Czech President Miloš Zeman on Wednesday appointed former prime minister Jiří Rusnok to the board of the Czech National Bank. It is the first of five appointments the president is due to make to the central bank board during his term in office and commentators say the changes may have a moderating effect on the bank’s currently Eurosceptic board.
Jiří Rusnok, a 53-year old economist and former finance minister, is set to join the central bank’s seven member board on March 1, replacing current board member Eva Zamrazilová whose six-year mandate on the board will end in February. His appointment comes as the bank faces mounting criticism from some politicians and economists for its decision to launch forex interventions to weaken the crown.
The move, in November last year, to avert the threat of deflation and help Czech exports, has won the central bank governor Miroslav Singer the 2014 Central European Banker award but has elicited scent praise on the home front. Some politicians and economist say it was unnecessary and that by increasing the price of imported goods, among them basic consumer products, the bank is curbing domestic spending and stifling economic growth.
Public trust in the bank slipped from 66 percent to 31 in the wake of the move, and a CVVM poll indicates that 64 percent of Czechs are critical of the decision. Only 12 percent of respondents said they understood and approved of the interventions.
Mr. Rusnok, who headed an interim cabinet at the time when the bank announced its decision, voiced his approval of the move and publicly supported the bank’s policy. With interventions likely to continue until 2015 at least, Jiří Rusnok is unlikely to rock the boat on that front. However commentators predict that he may gradually soften the bank’s eurosceptic outlook, especially if future changes-of-guard on the board bring in newcomers who are more open to the EU. This appears to be extremely likely since the board’s present set-up reflects the Eurosceptic outlook of the former Czech president Václav Klaus. His successor Miloš Zeman, who hoisted the EU flag at Prague Castle as soon as he took office, is determined to affect a U-turn, making greater openness to the EU one of his top priorities.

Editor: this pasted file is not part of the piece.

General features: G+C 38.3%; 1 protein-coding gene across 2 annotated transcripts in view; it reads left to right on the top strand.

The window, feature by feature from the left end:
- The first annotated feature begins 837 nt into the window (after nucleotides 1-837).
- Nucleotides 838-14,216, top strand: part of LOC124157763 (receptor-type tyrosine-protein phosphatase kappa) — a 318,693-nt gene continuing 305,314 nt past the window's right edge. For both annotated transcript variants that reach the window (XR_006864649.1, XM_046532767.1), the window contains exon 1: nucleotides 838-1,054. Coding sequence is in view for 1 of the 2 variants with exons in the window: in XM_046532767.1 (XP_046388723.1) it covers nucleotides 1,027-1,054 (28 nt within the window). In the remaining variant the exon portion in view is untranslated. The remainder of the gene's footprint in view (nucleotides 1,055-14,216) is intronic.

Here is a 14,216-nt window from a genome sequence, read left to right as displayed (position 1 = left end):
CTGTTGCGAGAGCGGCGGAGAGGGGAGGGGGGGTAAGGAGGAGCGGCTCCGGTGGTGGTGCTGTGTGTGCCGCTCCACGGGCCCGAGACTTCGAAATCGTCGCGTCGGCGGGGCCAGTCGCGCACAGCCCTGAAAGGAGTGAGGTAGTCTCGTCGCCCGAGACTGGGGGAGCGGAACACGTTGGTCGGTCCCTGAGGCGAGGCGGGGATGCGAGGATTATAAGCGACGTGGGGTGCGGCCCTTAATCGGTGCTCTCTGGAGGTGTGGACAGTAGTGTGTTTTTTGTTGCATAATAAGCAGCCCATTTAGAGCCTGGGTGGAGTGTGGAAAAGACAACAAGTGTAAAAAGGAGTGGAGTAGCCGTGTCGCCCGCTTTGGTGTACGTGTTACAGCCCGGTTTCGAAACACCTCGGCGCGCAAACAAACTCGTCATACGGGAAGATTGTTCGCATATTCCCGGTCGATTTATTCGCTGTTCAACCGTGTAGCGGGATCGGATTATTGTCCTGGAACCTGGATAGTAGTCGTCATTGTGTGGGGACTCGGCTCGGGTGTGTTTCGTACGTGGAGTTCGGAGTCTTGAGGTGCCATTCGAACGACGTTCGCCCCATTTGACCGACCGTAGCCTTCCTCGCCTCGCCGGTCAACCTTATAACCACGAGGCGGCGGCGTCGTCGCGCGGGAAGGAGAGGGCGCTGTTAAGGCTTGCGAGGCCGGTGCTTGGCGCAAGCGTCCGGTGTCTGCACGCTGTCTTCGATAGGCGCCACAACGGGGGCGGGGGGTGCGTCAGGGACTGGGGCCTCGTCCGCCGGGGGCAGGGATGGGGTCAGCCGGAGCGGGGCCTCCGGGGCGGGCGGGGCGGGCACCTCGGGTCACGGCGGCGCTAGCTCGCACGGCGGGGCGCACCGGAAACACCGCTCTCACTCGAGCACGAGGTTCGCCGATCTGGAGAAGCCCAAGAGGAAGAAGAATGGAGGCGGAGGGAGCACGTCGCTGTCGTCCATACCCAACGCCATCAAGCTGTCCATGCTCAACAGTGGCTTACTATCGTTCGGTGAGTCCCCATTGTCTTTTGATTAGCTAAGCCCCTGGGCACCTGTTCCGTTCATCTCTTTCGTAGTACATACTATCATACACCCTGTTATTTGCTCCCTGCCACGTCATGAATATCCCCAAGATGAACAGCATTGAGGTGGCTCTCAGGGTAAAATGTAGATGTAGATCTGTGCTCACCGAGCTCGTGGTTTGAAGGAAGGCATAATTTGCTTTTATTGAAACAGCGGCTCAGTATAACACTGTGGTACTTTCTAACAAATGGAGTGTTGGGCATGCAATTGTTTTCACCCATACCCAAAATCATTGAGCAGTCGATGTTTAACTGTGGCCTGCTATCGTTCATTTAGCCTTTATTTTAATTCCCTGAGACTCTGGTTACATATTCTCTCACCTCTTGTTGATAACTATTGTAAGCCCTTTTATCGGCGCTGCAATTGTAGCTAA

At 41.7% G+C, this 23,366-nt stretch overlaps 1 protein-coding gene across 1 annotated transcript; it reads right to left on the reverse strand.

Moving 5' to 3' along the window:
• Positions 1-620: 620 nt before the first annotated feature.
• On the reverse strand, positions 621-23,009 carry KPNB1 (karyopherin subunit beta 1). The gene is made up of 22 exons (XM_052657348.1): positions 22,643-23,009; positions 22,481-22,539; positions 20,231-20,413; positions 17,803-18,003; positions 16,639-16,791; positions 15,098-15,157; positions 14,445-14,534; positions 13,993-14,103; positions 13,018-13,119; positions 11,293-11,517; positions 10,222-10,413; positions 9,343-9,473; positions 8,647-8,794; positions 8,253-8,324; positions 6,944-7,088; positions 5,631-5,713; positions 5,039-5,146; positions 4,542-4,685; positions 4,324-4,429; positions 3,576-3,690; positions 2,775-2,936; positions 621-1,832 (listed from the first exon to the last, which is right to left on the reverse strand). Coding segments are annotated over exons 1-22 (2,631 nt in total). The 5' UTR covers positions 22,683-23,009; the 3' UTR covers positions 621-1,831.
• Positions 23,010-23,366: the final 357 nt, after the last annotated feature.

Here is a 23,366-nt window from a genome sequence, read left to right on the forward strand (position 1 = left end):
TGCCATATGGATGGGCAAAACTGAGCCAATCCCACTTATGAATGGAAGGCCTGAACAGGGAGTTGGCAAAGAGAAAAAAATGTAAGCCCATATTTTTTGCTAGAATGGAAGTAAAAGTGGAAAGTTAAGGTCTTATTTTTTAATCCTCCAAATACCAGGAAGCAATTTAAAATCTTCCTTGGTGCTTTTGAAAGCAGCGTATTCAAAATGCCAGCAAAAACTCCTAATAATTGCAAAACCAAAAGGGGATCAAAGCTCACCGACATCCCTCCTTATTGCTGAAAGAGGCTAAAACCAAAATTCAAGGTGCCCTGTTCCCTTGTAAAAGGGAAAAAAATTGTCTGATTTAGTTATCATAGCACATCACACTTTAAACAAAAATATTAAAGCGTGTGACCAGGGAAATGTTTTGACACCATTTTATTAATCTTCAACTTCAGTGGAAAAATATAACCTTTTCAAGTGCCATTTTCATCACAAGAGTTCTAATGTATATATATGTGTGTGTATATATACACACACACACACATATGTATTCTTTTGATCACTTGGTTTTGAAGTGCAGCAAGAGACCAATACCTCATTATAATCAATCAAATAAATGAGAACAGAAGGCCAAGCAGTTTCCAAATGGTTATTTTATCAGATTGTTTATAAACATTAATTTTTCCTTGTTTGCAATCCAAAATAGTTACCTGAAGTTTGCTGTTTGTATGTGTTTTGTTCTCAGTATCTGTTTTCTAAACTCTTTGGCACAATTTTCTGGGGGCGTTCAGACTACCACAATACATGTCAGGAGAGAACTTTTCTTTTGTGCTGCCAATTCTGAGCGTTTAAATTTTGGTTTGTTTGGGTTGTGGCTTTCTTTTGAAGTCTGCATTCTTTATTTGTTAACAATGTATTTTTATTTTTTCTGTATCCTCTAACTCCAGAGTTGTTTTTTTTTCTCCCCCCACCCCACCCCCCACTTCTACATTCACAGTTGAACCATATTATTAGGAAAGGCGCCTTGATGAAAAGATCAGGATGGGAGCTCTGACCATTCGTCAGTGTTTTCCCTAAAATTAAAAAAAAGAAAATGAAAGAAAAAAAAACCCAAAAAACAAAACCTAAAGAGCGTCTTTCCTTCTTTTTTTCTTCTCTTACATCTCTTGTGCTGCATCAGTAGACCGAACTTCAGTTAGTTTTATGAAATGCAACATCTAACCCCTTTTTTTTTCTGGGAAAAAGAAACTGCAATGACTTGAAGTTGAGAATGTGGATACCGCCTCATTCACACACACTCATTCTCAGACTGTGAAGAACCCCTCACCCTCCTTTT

A significant factor in this transformation process is the scheduled change of guard at the head of the central bank with governor Miroslav Singer’s mandate due to expire in the summer of 2016. Even now Rusnok, a close ally of the president’s, is being tipped as a likely successor to Singer. Mr. Rusnok is refusing to speculate on that possibility and while his stand to the EU is clearly more forthcoming than that of the present bank board, the former prime minister remains cautious in his predictions. In a recent interview he said the Czech public needed to get rid of “prejudices” against the Eurozone, adding however that joining the single currency block would not be realistic before 2020. This is the sort of distant time-frame that Mr. Singer himself would have little problem confirming.